Death Race 2000 may toss around a few heavy ideas, but it never fails to remember its audience. Being an exploitation movie, Death Race 2000 provides tons of gratuitous nudity and violence, which is interesting because the film appears to be wagging its finger at violence for entertainment. There are plenty of gruesome deaths, which are all accompanied by the trademark 70s candle wax blood. In between these nasty moments, there are plenty of adrenaline pumping chases, fistfights, and even a nifty sequence that finds Carradine’s Frankenstein trying to outrun a rebel fighter plane unleashing bullets and bombs. Death Race 2000 also can’t resist stripping almost all the ladies of their clothing, especially Moritz and Griffeth, which will please most of the male viewers. Overall, Death Race 2000 could have been a victim of its own cut-rate production, but the less-is-more approach really allows the film to come alive. It may botch it in the final moments with an unlikely and frankly unsatisfying climax, but it is something you will ultimately forgive because the other seventy-five minutes are just so cool. Come for the nonstop action and stay for the seriously awesome performances from Carradine and Stallone.
Death Race 2000 is available on Blu-ray and DVD.
by Steve Habrat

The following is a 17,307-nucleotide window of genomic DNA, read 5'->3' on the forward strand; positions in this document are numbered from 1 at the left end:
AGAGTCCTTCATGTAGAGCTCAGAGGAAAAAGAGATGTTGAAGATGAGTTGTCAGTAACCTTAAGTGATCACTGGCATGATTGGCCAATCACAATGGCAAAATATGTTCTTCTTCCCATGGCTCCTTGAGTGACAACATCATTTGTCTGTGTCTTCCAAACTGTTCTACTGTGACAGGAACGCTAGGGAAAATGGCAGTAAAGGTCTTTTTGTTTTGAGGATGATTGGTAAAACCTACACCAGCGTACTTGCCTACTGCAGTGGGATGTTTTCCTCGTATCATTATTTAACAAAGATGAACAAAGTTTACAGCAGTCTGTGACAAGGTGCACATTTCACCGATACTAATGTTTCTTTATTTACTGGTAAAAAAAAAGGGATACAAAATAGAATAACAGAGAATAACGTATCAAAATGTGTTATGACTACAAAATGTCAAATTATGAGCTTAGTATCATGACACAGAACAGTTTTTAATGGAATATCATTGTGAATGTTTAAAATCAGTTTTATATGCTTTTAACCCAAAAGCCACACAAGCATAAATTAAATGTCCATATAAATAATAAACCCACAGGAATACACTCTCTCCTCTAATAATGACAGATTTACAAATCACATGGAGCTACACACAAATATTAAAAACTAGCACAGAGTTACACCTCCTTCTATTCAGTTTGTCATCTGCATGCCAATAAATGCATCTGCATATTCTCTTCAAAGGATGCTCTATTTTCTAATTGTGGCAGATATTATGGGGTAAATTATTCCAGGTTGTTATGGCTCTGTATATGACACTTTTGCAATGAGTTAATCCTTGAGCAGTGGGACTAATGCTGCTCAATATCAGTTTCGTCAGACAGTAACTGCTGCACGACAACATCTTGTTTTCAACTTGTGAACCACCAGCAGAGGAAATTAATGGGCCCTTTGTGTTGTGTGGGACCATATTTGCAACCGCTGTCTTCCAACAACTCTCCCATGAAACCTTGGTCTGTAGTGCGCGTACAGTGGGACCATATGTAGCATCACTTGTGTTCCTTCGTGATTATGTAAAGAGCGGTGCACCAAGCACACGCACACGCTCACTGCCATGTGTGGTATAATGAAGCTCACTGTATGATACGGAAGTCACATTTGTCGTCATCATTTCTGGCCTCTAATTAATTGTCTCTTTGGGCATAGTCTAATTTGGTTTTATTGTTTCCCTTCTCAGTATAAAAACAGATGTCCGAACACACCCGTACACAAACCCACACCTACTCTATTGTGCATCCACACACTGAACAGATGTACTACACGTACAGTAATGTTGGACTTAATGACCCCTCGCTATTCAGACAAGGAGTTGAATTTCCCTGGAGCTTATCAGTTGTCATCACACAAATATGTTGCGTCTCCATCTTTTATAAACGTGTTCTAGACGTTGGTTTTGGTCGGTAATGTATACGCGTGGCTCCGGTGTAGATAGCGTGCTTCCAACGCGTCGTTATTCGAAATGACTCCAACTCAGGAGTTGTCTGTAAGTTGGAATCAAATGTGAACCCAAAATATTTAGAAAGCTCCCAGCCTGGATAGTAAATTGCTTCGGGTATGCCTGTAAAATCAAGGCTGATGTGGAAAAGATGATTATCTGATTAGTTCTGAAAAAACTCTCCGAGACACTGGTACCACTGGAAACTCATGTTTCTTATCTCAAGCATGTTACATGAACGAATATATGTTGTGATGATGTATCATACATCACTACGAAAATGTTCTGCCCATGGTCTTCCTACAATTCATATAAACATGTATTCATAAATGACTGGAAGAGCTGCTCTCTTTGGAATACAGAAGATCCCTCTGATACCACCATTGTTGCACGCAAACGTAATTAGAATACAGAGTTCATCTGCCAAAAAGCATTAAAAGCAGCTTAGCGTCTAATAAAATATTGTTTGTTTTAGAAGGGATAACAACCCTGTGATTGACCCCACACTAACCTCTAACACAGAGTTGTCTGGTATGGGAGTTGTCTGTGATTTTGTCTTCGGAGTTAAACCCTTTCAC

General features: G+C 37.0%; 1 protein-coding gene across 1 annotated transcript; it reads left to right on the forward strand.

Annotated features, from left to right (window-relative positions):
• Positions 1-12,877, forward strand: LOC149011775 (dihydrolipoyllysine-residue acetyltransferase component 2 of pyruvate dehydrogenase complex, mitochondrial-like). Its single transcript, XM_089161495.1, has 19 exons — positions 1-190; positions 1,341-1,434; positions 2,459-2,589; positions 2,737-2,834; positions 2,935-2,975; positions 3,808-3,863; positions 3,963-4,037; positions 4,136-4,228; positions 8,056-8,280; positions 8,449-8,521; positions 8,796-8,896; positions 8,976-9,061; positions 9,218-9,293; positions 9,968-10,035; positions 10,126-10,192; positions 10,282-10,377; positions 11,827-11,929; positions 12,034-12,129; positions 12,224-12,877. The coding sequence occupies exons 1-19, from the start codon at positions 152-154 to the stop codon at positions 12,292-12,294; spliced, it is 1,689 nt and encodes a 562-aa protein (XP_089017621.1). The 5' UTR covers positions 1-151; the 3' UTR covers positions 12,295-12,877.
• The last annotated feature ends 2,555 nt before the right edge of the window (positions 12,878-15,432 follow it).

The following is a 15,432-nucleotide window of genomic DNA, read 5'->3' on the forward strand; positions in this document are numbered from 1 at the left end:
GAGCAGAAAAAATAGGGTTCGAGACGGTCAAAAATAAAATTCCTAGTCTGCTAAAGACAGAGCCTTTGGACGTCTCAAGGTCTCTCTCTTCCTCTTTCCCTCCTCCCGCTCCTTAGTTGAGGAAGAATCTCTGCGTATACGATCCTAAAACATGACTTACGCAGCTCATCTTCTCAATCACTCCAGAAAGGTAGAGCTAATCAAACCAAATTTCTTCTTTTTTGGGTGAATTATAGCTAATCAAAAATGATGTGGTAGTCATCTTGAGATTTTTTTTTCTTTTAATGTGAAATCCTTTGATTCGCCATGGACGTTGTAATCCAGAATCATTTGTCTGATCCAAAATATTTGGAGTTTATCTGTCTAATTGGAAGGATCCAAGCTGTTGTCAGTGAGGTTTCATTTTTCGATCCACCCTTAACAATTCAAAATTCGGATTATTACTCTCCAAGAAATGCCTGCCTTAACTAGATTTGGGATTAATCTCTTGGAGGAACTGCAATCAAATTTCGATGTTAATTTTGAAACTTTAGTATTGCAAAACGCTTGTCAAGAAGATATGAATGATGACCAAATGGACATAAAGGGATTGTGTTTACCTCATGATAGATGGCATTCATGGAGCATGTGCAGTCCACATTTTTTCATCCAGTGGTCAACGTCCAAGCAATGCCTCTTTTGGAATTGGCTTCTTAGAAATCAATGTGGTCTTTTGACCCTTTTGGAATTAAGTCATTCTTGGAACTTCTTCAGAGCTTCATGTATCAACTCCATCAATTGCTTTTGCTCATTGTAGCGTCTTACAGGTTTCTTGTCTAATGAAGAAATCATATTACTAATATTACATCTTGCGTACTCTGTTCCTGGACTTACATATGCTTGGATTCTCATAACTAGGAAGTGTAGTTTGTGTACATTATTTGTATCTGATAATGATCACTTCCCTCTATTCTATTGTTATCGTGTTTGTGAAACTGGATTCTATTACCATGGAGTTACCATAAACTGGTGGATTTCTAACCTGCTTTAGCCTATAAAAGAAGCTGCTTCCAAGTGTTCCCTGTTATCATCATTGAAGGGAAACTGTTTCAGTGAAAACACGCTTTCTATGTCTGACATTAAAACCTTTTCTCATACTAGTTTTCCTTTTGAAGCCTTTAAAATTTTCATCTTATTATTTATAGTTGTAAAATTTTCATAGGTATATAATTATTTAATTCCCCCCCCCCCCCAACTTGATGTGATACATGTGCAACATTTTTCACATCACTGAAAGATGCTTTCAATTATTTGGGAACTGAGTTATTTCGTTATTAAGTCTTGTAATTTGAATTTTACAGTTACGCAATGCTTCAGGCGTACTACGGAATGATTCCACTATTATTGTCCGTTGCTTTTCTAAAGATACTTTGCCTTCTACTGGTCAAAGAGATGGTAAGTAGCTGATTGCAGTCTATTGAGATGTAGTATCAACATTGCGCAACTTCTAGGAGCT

Ever since Dredd 3D premiered at the July San Diego Comic Con, surprisingly positive word of mouth has been spreading through the internet faster than SLO-MO inhalers across Mega-City One, something that is very shocking because action films released in September tend to be pretty lousy. Infinitely better than it has any right to be, Dredd 3D is a lean and mean superhero exercise that is both thoughtfully constructed by its director, Peter Travis, and also a thoughtful experience on the viewers part, something this comic book fan certainly didn’t expect. Travis seems to understand that many may not be so welcoming of Judge Dredd, especially after what Sylvester Stallone did to the character back in 1995. Well, you can all breathe a sigh of relief because there is no Rob Schneider here. While Dredd 3D didn’t blow me away like I hoped it would, I still found the film to be a relentlessly entertaining thrill ride that packs some unique action sequences, dazzling slow-motion shots that look fantastic in 3D, and a gritty aesthetic that resembles both 28 Days Later and District 9. And then there is Karl Urban as the man himself, Judge Dredd, a closed-book badass who is insanely likable even if we never do get to see his face or learn much of anything about him. I should also add that he certainly has a way with one-liners.